How Hip Hop Crosses Cultural Boundaries: An Afternoon and Evening with the Bronx Berlin Connection

What an afternoon and evening yesterday with the young people from the Bronx-Berlin Connection and the great program organizers Olad Aden andFabian Farbeon Saucedo! It reminded me of the power of hip hop culture- and the arts, generally- to cross boundaries of language and national origin and unite young people across the globe. The day began with me giving a talk on the role of the Bronx as an incubator of musical creativity- focusing on the role of immigration and migration in making Bronx neighborhoods centers of cultural diversity in the 40’s, 50’s and 60’s, then moving on to the hip hop 60’s, 70’s and 80’s where hip hop arose in Bronx neighborhoods shattered by de-industrialization, disinvestment and arson/ All through my talk I played music by Bronx artists, ranging from Tito Puente and the Chantels to Eddie Palmieri, Grandmaster Flash and Afrika Bambatta,
Then after a pizza lunch, I led them on a walking tour of the neighborhood, explaining which buildings survived the wave of arson that devastated it in the 1970’s and which were new. There were many memorable moments on the walking tour, but the one I will always remember was when two African American boys aged 11 took a look at our group of 20 plus people and said “Who are you?” When I explained that the group came from Germany and that many were rappers, they looked at the group- which was mostly white and included some very large white men- and said “Naaaaah!” I said “Show them” at which point, tour leader Joe Bliese went into the middle of the street and started speed rapping in German (he is the Big Put of the Bronx Berlin Connection). The boys broke out into a huge grin, and went on their way!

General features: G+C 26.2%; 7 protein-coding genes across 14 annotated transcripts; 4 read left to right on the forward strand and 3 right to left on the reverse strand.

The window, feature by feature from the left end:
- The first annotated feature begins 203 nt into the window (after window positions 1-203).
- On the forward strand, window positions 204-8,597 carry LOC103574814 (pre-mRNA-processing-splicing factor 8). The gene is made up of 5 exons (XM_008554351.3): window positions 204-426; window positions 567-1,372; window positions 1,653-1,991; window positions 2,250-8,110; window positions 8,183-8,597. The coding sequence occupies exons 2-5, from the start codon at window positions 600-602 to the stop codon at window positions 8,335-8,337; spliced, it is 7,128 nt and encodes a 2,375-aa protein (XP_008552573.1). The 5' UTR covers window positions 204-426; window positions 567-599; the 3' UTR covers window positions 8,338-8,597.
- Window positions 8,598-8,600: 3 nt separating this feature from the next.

With all the great things that happened later–, the amazing performances, which I saw in rehearsal as well as live for the German Counsel General and various groups which funded and helped the project, that moment in the streets of the Bronx will always remain with me as a symbol of what hip hop, and art generally, can do to create a deep human connection between people who speak different languages and come from different places.
We need so many more initiatives like the Bronx Berlin Connection, and we need them to be welcomed in our schools, even though there is no easy way to “test” their value.